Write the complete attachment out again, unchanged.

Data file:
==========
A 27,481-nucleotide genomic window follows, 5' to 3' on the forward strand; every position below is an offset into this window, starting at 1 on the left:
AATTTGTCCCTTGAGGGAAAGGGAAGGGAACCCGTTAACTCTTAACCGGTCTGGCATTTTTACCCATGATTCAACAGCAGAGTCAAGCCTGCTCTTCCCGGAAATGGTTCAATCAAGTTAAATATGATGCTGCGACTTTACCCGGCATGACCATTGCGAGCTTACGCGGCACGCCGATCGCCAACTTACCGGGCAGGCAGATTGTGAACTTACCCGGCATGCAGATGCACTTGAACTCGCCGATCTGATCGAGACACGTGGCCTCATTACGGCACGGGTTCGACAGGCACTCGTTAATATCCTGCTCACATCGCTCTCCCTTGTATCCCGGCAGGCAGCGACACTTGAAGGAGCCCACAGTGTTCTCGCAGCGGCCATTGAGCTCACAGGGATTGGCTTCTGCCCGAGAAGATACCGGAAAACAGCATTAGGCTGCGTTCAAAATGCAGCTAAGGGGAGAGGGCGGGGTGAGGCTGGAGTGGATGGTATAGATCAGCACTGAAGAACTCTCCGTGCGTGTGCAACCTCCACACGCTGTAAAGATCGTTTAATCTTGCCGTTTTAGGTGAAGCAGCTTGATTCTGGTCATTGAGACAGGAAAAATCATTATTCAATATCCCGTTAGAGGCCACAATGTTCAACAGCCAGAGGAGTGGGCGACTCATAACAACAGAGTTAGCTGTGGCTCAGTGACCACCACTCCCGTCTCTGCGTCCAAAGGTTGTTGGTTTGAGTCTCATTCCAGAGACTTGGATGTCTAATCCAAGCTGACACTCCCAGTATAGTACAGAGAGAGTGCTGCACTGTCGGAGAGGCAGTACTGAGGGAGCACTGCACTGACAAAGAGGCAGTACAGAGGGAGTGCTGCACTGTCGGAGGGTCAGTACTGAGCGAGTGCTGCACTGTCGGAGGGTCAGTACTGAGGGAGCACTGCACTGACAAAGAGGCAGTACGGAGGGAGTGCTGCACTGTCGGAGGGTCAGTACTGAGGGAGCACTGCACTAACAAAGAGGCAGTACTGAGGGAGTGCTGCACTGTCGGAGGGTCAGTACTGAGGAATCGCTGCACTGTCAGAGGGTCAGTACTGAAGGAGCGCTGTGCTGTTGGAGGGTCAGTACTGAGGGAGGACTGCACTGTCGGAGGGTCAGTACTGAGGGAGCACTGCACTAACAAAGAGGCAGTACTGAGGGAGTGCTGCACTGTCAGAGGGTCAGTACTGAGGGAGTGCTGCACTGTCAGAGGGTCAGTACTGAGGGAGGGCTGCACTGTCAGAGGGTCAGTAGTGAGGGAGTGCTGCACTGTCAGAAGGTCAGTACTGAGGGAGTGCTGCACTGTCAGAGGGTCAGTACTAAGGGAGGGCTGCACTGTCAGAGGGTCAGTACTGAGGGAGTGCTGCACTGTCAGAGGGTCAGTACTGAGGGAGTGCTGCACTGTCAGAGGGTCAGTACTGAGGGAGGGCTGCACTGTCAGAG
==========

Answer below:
A 27,481-nucleotide genomic window follows, 5' to 3' on the forward strand; every position below is an offset into this window, starting at 1 on the left:
AATTTGTCCCTTGAGGGAAAGGGAAGGGAACCCGTTAACTCTTAACCGGTCTGGCATTTTTACCCATGATTCAACAGCAGAGTCAAGCCTGCTCTTCCCGGAAATGGTTCAATCAAGTTAAATATGATGCTGCGACTTTACCCGGCATGACCATTGCGAGCTTACGCGGCACGCCGATCGCCAACTTACCGGGCAGGCAGATTGTGAACTTACCCGGCATGCAGATGCACTTGAACTCGCCGATCTGATCGAGACACGTGGCCTCATTACGGCACGGGTTCGACAGGCACTCGTTAATATCCTGCTCACATCGCTCTCCCTTGTATCCCGGCAGGCAGCGACACTTGAAGGAGCCCACAGTGTTCTCGCAGCGGCCATTGAGCTCACAGGGATTGGCTTCTGCCCGAGAAGATACCGGAAAACAGCATTAGGCTGCGTTCAAAATGCAGCTAAGGGGAGAGGGCGGGGTGAGGCTGGAGTGGATGGTATAGATCAGCACTGAAGAACTCTCCGTGCGTGTGCAACCTCCACACGCTGTAAAGATCGTTTAATCTTGCCGTTTTAGGTGAAGCAGCTTGATTCTGGTCATTGAGACAGGAAAAATCATTATTCAATATCCCGTTAGAGGCCACAATGTTCAACAGCCAGAGGAGTGGGCGACTCATAACAACAGAGTTAGCTGTGGCTCAGTGACCACCACTCCCGTCTCTGCGTCCAAAGGTTGTTGGTTTGAGTCTCATTCCAGAGACTTGGATGTCTAATCCAAGCTGACACTCCCAGTATAGTACAGAGAGAGTGCTGCACTGTCGGAGAGGCAGTACTGAGGGAGCACTGCACTGACAAAGAGGCAGTACAGAGGGAGTGCTGCACTGTCGGAGGGTCAGTACTGAGCGAGTGCTGCACTGTCGGAGGGTCAGTACTGAGGGAGCACTGCACTGACAAAGAGGCAGTACGGAGGGAGTGCTGCACTGTCGGAGGGTCAGTACTGAGGGAGCACTGCACTAACAAAGAGGCAGTACTGAGGGAGTGCTGCACTGTCGGAGGGTCAGTACTGAGGAATCGCTGCACTGTCAGAGGGTCAGTACTGAAGGAGCGCTGTGCTGTTGGAGGGTCAGTACTGAGGGAGGACTGCACTGTCGGAGGGTCAGTACTGAGGGAGCACTGCACTAACAAAGAGGCAGTACTGAGGGAGTGCTGCACTGTCAGAGGGTCAGTACTGAGGGAGTGCTGCACTGTCAGAGGGTCAGTACTGAGGGAGGGCTGCACTGTCAGAGGGTCAGTAGTGAGGGAGTGCTGCACTGTCAGAAGGTCAGTACTGAGGGAGTGCTGCACTGTCAGAGGGTCAGTACTAAGGGAGGGCTGCACTGTCAGAGGGTCAGTACTGAGGGAGTGCTGCACTGTCAGAGGGTCAGTACTGAGGGAGTGCTGCACTGTCAGAGGGTCAGTACTGAGGGAGGGCTGCACTGTCAGAG